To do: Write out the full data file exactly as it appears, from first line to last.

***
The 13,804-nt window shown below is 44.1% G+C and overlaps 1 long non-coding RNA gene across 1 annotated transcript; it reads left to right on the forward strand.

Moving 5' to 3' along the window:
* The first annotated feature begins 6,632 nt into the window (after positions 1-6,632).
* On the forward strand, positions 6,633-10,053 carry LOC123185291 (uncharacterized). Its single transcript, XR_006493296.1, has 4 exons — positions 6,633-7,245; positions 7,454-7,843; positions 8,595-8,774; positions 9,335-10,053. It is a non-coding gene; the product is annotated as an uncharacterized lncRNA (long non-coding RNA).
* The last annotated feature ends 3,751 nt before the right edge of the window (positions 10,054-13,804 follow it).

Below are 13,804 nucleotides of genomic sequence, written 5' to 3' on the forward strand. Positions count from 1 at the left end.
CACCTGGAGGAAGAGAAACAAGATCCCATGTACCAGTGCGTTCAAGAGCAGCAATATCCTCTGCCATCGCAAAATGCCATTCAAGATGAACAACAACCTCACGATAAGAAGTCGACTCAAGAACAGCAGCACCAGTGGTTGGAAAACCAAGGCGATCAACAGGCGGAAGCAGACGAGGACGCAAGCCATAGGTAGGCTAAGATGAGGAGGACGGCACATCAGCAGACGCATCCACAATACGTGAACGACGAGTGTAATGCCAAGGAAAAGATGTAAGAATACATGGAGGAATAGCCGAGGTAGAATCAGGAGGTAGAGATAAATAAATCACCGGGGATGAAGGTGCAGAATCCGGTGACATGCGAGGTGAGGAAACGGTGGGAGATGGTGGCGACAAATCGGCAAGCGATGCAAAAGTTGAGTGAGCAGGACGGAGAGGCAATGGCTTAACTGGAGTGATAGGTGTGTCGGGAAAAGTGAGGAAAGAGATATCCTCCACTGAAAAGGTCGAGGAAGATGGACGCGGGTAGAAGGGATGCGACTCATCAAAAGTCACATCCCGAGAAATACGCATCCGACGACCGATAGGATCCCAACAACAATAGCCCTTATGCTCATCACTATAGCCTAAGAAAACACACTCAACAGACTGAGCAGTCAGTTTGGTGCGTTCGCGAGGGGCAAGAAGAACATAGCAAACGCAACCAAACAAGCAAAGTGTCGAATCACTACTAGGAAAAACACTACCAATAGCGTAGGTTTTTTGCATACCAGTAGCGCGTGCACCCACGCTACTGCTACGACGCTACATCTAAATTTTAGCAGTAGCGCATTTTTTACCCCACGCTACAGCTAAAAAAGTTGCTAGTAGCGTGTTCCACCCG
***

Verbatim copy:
The 13,804-nt window shown below is 44.1% G+C and overlaps 1 long non-coding RNA gene across 1 annotated transcript; it reads left to right on the forward strand.

Moving 5' to 3' along the window:
* The first annotated feature begins 6,632 nt into the window (after positions 1-6,632).
* On the forward strand, positions 6,633-10,053 carry LOC123185291 (uncharacterized). Its single transcript, XR_006493296.1, has 4 exons — positions 6,633-7,245; positions 7,454-7,843; positions 8,595-8,774; positions 9,335-10,053. It is a non-coding gene; the product is annotated as an uncharacterized lncRNA (long non-coding RNA).
* The last annotated feature ends 3,751 nt before the right edge of the window (positions 10,054-13,804 follow it).

Below are 13,804 nucleotides of genomic sequence, written 5' to 3' on the forward strand. Positions count from 1 at the left end.
CACCTGGAGGAAGAGAAACAAGATCCCATGTACCAGTGCGTTCAAGAGCAGCAATATCCTCTGCCATCGCAAAATGCCATTCAAGATGAACAACAACCTCACGATAAGAAGTCGACTCAAGAACAGCAGCACCAGTGGTTGGAAAACCAAGGCGATCAACAGGCGGAAGCAGACGAGGACGCAAGCCATAGGTAGGCTAAGATGAGGAGGACGGCACATCAGCAGACGCATCCACAATACGTGAACGACGAGTGTAATGCCAAGGAAAAGATGTAAGAATACATGGAGGAATAGCCGAGGTAGAATCAGGAGGTAGAGATAAATAAATCACCGGGGATGAAGGTGCAGAATCCGGTGACATGCGAGGTGAGGAAACGGTGGGAGATGGTGGCGACAAATCGGCAAGCGATGCAAAAGTTGAGTGAGCAGGACGGAGAGGCAATGGCTTAACTGGAGTGATAGGTGTGTCGGGAAAAGTGAGGAAAGAGATATCCTCCACTGAAAAGGTCGAGGAAGATGGACGCGGGTAGAAGGGATGCGACTCATCAAAAGTCACATCCCGAGAAATACGCATCCGACGACCGATAGGATCCCAACAACAATAGCCCTTATGCTCATCACTATAGCCTAAGAAAACACACTCAACAGACTGAGCAGTCAGTTTGGTGCGTTCGCGAGGGGCAAGAAGAACATAGCAAACGCAACCAAACAAGCAAAGTGTCGAATCACTACTAGGAAAAACACTACCAATAGCGTAGGTTTTTTGCATACCAGTAGCGCGTGCACCCACGCTACTGCTACGACGCTACATCTAAATTTTAGCAGTAGCGCATTTTTTACCCCACGCTACAGCTAAAAAAGTTGCTAGTAGCGTGTTCCACCCG